One Strong*s Concordance definition of grace:
. . . the divine influence upon the heart, including gratitude. . . .
One of the first things to come out of the mouth of one who has received Christ as Saviour is often Thank you! I encourage them to thank the Lord and not me. They quickly understand that I didn*t do much for them by sharing the gospel with them and that God did everything that was miraculous and necessary to save them. In this lifetime our gratitude to God is often intermittent, inconsistent and misdirected. I believe that our gratitude will be perfect and constant when we get to heaven. The more constant our gratitude to Him is here on earth the better our lives will be. I believe that first joyful and intense flush of gratitude you had when you received Christ will go on forever.
Gratitude to God is what He wants us to have. It is an altogether appropriate thing for us to have. I don*t know of a feeling or an attitude that I have enjoyed more than gratitude to God. Even saying thank you to our fellow men blesses the speaker and the hearer. How much more are we blessed when we say thank you to Him. No wonder then that He instructs us so frequently in the Bible to give thanks.
1 Thessalonians 5:18: In every thing give thanks: for this is the will of God in Christ Jesus concerning you.
Charles Haddon Spurgeon on 2 Thessalonians 2:16b: . . . everlasting consolation . . .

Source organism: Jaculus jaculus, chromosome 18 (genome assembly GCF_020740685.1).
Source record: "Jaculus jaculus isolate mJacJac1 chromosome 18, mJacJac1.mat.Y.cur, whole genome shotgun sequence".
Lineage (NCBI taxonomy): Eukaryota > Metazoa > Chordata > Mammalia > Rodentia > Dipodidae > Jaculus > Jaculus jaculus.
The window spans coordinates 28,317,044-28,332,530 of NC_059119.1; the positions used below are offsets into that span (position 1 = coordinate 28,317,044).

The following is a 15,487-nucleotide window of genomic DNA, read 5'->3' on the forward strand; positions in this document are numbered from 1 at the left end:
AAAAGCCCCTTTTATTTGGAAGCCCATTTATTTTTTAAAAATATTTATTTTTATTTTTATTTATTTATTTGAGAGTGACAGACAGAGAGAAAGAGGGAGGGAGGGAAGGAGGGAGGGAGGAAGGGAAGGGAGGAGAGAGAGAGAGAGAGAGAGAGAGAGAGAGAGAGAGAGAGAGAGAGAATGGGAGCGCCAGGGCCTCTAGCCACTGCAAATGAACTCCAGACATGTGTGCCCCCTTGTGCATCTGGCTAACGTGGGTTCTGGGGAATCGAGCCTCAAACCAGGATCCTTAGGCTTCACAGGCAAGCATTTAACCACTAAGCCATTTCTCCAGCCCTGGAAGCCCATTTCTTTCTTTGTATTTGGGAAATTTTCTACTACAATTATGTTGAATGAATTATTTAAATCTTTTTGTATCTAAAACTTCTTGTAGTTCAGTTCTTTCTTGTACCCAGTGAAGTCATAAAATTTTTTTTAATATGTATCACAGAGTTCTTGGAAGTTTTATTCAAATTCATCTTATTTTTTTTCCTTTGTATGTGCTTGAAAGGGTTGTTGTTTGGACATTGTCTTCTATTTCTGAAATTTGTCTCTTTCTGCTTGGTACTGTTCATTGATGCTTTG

*Consolation.* There is music in the word: like David*s harp, it charms away the evil spirit of melancholy. It was a distinguished honour to Barnabas to be called *the son of consolation*; nay, it is one of the illustrious names of a greater than Barnabas, for the Lord Jesus is *the consolation of Israel.* *Everlasting consolation*-here is the cream of all, for the eternity of comfort is the crown and glory of it. What is this *everlasting consolation*? It includes a sense of pardoned sin. A Christian man has received in his heart the witness of the Spirit that his iniquities are put away like a cloud, and his transgressions like a thick cloud. If sin be pardoned, is not that an everlasting consolation? Next, the Lord gives His people an abiding sense of acceptance in Christ. The Christian knows that God looks upon him as standing in union with Jesus. Union to the risen Lord is a consolation of the most abiding order; it is, in fact, everlasting. Let sickness prostrate us, have we not seen hundreds of believers as happy in the weakness of disease as they would have been in the strength of hale and blooming health? Let death*s arrows pierce us to the heart, our comfort dies not, for have not our ears full often heard the songs of saints as they have rejoiced because the living love of God was shed abroad in their hearts in dying moments? Yes, a sense of acceptance in the Beloved is an everlasting consolation. Moreover, the Christian has a conviction of his security. God has promised to save those who trust in Christ: the Christian does trust in Christ, and he believes that God will be as good as His word, and will save him. He feels that he is safe by virtue of his being bound up with the person and work of Jesus.